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It dawned on me that it really isn't too hard to write functionally, so I decided to refactor some of my work an remove mutable collections from my code. The loc's just melt away. Now I am at a point where I have a Seq representing a collection of actors being supervised, each time one is done I need to remove it from the sequence. I guess functionally you would create a new seq and do a akka become with the new sequence.

def shepherd(categories: Seq[ActorRef]) : Receive = {
  case ForumCrawler.Done() => {
    val new_categories = categories.filter(a => a != sender)
    if(new_categories.size == 0) {
      println("all done")
      system.shutdown()
    }
   context.become(shepherd(new_categories))
}

When the actor sequence is in the 10k region is this still a viable approach ? Does scala somehow mutate the sequences behind the scenes or am I going to be getting a full set to set copy ?

This kinda makes me feel like select did back in the day, only probably worse =D

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protip: never use size == 0, always use isEmpty –  Viktor Klang Nov 13 '13 at 20:42
    
If these ForumCrawlers are the only children of the actor in question then you might as well use context.children and save yourself the trouble ;-) –  Roland Kuhn Nov 14 '13 at 7:09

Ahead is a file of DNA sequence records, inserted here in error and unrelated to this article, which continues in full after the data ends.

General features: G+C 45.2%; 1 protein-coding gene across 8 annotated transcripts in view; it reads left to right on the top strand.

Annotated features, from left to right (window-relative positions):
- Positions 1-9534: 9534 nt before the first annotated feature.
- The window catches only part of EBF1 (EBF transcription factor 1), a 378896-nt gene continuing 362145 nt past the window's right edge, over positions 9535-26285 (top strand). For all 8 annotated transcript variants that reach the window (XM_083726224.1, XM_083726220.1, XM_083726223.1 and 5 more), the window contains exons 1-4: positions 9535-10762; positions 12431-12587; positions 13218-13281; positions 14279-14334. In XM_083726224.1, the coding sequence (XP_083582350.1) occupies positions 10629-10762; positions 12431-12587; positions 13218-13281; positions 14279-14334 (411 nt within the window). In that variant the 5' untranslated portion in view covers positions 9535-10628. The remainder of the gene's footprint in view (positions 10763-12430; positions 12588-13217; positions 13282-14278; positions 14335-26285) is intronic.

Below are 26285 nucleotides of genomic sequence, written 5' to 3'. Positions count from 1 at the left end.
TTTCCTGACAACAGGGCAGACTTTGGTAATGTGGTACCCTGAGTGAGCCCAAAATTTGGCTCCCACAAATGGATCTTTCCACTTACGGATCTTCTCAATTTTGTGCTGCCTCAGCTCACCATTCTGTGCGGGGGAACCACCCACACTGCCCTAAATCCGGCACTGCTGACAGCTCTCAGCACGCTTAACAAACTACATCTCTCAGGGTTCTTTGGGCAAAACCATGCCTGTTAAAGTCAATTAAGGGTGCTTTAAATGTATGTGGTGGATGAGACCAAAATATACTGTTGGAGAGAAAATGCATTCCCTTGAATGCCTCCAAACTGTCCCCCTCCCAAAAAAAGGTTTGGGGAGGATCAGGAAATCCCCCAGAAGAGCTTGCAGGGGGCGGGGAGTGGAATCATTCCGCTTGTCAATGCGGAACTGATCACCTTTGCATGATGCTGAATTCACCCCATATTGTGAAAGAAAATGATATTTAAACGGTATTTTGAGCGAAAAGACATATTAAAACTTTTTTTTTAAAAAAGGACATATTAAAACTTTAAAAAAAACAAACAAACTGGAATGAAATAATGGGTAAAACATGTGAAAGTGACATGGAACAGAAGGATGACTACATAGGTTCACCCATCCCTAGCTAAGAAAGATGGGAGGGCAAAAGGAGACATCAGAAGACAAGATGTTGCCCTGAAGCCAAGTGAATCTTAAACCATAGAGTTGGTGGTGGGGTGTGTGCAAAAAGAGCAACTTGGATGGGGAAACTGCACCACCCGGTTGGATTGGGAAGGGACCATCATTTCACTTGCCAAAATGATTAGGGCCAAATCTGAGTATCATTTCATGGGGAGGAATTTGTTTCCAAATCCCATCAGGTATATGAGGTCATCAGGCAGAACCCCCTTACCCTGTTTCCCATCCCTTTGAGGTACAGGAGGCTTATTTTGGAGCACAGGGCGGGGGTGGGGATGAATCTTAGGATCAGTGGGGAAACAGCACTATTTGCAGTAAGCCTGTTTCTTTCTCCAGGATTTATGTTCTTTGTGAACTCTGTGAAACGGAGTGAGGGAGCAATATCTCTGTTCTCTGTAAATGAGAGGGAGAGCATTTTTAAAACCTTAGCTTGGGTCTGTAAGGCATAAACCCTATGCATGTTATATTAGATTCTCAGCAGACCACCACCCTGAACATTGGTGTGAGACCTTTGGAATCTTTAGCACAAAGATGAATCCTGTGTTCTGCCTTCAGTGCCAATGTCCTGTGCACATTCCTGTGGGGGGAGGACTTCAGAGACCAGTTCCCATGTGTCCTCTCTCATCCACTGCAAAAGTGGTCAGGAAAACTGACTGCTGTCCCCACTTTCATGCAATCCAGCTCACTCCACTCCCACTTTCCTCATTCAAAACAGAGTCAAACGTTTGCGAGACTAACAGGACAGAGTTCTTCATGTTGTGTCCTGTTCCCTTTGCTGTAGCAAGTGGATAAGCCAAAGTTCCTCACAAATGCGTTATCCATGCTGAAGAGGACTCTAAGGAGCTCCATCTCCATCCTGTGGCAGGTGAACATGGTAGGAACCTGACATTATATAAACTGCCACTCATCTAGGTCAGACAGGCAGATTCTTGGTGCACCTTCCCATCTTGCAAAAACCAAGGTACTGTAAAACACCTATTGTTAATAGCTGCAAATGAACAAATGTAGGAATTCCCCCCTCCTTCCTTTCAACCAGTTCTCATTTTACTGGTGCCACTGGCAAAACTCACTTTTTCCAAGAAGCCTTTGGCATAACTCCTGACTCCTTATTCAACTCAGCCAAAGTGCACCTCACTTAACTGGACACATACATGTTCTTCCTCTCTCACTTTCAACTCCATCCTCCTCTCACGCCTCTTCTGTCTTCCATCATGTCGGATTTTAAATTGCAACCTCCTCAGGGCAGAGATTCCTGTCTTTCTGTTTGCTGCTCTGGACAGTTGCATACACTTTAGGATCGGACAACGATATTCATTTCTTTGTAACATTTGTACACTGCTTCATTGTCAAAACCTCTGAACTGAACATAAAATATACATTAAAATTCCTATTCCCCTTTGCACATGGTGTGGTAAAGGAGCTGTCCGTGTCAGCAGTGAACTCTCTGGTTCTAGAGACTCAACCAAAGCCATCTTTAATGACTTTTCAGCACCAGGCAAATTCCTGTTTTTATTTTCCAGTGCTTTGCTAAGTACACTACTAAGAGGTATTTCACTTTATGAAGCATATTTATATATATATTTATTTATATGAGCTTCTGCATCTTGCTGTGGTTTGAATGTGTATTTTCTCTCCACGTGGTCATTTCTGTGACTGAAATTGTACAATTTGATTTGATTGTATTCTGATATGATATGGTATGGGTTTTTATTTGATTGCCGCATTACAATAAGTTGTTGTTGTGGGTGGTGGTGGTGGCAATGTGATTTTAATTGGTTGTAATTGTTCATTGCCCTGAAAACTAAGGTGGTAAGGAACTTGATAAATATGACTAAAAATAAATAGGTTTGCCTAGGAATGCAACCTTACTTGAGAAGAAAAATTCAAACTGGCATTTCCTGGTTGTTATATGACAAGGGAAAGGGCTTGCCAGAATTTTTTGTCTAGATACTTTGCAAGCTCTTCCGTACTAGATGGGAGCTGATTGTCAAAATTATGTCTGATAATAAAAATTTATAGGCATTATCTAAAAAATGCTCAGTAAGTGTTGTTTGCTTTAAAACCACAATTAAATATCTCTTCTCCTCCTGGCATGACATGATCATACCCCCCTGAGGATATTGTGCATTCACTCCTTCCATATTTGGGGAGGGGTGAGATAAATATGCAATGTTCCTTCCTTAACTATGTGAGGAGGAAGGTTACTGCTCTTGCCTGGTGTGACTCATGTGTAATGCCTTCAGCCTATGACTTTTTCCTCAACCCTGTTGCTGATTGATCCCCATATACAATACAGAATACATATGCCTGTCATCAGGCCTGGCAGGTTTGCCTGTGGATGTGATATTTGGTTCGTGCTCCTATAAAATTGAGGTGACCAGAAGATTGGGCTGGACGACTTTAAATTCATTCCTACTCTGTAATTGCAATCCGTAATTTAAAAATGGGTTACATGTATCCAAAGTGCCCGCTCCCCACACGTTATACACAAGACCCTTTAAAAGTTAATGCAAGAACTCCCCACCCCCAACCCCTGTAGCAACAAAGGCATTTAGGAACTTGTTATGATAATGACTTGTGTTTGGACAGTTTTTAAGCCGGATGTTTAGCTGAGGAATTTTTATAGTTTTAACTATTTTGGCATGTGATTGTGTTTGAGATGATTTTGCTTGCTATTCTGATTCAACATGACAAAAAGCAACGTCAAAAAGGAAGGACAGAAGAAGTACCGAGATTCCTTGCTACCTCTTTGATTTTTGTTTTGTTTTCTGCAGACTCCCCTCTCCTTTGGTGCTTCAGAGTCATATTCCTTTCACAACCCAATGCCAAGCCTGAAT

Roland, Yeah I discovered that earlier =D –  Hassan Syed Nov 14 '13 at 8:59

1 Answer 1

Let's do some calculations for a 10K sequence. The worst case scenario is if the selected ActorRef is always last. Then you would have to do 10000+9999+...+2+1 iterations, or (10000*10001)/2 = 50 005 000. The general formula for calculating this:

Formula

I don't think you want to do worst-case 50 million iterations :). Let's use a different datastructure, it's always good to take a look at the performance characteristics of Scala collections. The only immutable structure that has a constant remove complexity is HashSet and HashMap. We don't have key value pairs so HashSet should suffice. Since this is in an Actor you could potentially use mutable structures as it's guaranteed to be run on a single thread, so an other option would be WeakHashMap.

So rewriting your solution using HashSet:

def shepherd(categories: HashSet[ActorRef]) : Receive = {
  case ForumCrawler.Done() =>
    val newCategories = categories - sender
    if(newCategories.size == 0) {
      println("all done")
      system.shutdown()
    }
    context.become(shepherd(newCategories))
}
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Heya, I wasn't concerned with the add/removed complexity but the immutable and functional style of working with sequences. Does scala really create a copy on each alteration of an immutable data structure ? –  Hassan Syed Nov 14 '13 at 9:07
    
Yes it does, hence it's immutability. All Scala immutable collection operations return a new copy of themselves. In this case if it's an actor it's guaranteed to be run one a single thread at once, so you could use mutable data structures. I would use a mutable HashSet here, because it makes sense and would simplify thing and increase performance. Just make sure not to pass the mutable collection to the outside and everything should be okay. –  Akos Krivachy Nov 14 '13 at 12:39

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